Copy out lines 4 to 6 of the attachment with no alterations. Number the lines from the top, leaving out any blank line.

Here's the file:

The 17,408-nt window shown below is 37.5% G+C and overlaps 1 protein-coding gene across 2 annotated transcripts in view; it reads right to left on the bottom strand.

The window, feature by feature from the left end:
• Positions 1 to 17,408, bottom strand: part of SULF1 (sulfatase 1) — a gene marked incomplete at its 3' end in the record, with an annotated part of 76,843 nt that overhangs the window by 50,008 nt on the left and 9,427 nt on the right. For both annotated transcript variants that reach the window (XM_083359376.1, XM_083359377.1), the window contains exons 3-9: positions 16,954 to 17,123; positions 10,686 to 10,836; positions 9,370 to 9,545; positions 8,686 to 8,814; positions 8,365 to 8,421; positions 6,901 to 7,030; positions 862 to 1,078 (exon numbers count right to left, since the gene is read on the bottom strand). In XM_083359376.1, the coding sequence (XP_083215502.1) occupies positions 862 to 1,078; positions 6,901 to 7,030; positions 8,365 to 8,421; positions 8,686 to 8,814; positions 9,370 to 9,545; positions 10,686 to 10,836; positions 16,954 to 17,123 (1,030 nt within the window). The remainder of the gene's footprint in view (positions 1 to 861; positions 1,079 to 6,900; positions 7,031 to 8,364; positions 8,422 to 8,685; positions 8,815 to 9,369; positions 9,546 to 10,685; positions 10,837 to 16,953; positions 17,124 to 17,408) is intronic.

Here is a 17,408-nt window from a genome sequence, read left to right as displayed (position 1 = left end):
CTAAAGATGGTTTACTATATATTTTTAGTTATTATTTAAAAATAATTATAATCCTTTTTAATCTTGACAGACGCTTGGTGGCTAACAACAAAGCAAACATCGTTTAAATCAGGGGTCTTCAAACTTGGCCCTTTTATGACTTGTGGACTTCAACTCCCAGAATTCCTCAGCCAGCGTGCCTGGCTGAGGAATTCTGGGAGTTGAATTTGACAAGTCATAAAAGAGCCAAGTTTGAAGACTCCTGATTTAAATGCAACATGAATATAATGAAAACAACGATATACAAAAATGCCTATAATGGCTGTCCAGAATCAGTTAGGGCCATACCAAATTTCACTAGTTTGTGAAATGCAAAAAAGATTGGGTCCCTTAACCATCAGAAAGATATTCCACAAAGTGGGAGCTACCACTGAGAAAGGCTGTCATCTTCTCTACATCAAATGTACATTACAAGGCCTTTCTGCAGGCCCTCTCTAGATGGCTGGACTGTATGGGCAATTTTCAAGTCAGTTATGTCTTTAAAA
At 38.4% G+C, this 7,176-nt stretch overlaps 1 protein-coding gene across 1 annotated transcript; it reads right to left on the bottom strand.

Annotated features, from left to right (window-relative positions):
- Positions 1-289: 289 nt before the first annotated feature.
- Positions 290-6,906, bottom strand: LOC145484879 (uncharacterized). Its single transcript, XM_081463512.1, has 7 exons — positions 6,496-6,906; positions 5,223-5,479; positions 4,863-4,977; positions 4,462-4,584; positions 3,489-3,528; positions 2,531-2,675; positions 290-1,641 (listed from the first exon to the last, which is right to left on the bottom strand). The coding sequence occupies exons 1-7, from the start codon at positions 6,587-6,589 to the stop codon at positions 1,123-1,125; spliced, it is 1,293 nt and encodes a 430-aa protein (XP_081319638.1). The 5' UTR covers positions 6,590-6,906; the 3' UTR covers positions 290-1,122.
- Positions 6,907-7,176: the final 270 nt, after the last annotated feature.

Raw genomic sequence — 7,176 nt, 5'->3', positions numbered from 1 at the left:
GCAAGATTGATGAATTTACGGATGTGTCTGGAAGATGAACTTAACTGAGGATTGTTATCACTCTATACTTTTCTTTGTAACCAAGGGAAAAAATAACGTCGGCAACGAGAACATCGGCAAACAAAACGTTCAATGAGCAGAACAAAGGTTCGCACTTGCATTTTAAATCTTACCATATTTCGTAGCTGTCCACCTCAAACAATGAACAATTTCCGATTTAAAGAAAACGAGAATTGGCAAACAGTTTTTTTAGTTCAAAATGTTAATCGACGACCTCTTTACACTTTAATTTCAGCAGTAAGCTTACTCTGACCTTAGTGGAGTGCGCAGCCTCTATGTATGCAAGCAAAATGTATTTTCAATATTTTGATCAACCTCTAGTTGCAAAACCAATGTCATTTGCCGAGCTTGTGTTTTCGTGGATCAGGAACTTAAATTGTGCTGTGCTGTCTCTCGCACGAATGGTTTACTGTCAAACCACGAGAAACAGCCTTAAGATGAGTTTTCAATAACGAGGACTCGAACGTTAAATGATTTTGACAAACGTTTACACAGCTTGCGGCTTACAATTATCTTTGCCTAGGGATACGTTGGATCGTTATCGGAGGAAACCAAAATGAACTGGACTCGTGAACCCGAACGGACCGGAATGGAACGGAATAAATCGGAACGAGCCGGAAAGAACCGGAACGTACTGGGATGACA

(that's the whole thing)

Here is a 17,408-nt window from a genome sequence, read left to right as displayed (position 1 = left end):
CTAAAGATGGTTTACTATATATTTTTAGTTATTATTTAAAAATAATTATAATCCTTTTTAATCTTGACAGACGCTTGGTGGCTAACAACAAAGCAAACATCGTTTAAATCAGGGGTCTTCAAACTTGGCCCTTTTATGACTTGTGGACTTCAACTCCCAGAATTCCTCAGCCAGCGTGCCTGGCTGAGGAATTCTGGGAGTTGAATTTGACAAGTCATAAAAGAGCCAAGTTTGAAGACTCCTGATTTAAATGCAACATGAATATAATGAAAACAACGATATACAAAAATGCCTATAATGGCTGTCCAGAATCAGTTAGGGCCATACCAAATTTCACTAGTTTGTGAAATGCAAAAAAGATTGGGTCCCTTAACCATCAGAAAGATATTCCACAAAGTGGGAGCTACCACTGAGAAAGGCTGTCATCTTCTCTACATCAAATGTACATTACAAGGCCTTTCTGCAGGCCCTCTCTAGATGGCTGGACTGTATGGGCAATTTTCAAGTCAGTTATGTCTTTAAAA
At 38.4% G+C, this 7,176-nt stretch overlaps 1 protein-coding gene across 1 annotated transcript; it reads right to left on the bottom strand.